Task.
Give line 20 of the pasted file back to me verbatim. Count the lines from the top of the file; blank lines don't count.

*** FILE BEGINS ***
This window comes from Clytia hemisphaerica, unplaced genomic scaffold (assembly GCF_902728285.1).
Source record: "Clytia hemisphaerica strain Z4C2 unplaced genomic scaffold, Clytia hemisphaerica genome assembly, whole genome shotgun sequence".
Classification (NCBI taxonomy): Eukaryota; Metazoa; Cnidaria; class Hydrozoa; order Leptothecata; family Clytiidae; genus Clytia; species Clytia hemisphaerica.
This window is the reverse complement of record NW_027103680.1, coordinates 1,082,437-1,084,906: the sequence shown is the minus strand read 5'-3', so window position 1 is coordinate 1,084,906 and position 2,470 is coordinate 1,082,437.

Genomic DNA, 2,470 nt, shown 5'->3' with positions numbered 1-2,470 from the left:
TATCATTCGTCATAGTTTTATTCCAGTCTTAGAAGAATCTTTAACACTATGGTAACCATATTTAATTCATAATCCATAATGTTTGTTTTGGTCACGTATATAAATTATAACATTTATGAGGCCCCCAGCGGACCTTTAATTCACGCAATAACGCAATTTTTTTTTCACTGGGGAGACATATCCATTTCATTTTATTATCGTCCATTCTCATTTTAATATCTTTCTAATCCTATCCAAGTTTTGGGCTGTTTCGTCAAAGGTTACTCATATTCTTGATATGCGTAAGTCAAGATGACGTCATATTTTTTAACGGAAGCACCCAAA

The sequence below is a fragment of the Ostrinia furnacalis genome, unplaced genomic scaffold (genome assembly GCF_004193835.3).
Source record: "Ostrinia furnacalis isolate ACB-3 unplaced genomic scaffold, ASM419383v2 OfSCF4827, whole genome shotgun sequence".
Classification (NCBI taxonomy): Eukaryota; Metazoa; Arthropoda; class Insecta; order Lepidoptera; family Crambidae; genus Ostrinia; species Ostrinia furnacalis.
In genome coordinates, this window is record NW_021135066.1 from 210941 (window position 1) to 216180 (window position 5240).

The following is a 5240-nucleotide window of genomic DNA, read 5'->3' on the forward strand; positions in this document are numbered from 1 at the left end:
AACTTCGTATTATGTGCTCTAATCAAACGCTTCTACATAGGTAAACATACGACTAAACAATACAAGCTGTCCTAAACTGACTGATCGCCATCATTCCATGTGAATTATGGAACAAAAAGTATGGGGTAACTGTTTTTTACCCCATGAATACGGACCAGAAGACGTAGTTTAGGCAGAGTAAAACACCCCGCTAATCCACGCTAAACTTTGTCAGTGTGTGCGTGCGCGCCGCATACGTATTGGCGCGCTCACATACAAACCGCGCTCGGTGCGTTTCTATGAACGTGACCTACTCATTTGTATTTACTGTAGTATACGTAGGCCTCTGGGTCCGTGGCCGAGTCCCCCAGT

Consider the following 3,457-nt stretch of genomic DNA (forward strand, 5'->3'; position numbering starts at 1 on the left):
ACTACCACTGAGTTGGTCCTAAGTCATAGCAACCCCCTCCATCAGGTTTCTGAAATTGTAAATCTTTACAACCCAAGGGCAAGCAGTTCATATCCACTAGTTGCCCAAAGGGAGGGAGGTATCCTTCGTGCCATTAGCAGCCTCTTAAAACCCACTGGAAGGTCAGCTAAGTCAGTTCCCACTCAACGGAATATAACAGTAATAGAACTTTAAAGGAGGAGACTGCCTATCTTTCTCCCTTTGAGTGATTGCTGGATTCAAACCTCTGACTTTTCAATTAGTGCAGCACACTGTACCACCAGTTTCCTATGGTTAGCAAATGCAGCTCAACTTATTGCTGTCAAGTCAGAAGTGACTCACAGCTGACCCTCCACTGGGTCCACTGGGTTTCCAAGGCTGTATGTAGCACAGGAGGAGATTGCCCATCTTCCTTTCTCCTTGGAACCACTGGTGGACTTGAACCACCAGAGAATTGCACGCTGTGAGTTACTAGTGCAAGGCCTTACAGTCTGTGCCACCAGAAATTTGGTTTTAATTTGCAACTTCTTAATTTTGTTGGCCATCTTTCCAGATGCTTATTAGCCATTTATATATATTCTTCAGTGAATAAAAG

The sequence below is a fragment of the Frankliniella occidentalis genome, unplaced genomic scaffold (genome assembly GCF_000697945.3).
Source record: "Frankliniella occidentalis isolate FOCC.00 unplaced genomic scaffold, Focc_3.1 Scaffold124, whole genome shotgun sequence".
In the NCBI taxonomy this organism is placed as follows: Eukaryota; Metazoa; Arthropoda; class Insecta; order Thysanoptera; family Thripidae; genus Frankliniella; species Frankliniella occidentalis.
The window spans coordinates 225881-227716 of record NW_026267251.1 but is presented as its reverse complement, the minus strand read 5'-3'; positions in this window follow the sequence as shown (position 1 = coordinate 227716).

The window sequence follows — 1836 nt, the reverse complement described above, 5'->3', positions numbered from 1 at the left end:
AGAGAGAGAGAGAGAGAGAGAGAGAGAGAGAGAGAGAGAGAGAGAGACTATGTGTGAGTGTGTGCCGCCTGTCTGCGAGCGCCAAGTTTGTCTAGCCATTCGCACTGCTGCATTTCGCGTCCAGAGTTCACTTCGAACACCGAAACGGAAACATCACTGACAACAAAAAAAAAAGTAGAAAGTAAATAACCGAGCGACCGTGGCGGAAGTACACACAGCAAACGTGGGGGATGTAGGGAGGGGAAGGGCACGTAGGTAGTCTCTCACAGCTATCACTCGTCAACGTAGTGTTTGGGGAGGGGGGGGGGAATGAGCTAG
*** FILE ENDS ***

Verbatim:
AGAGAGAGAGAGAGAGAGAGAGAGAGAGAGAGAGAGAGAGAGAGAGACTATGTGTGAGTGTGTGCCGCCTGTCTGCGAGCGCCAAGTTTGTCTAGCCATTCGCACTGCTGCATTTCGCGTCCAGAGTTCACTTCGAACACCGAAACGGAAACATCACTGACAACAAAAAAAAAAGTAGAAAGTAAATAACCGAGCGACCGTGGCGGAAGTACACACAGCAAACGTGGGGGATGTAGGGAGGGGAAGGGCACGTAGGTAGTCTCTCACAGCTATCACTCGTCAACGTAGTGTTTGGGGAGGGGGGGGGGAATGAGCTAG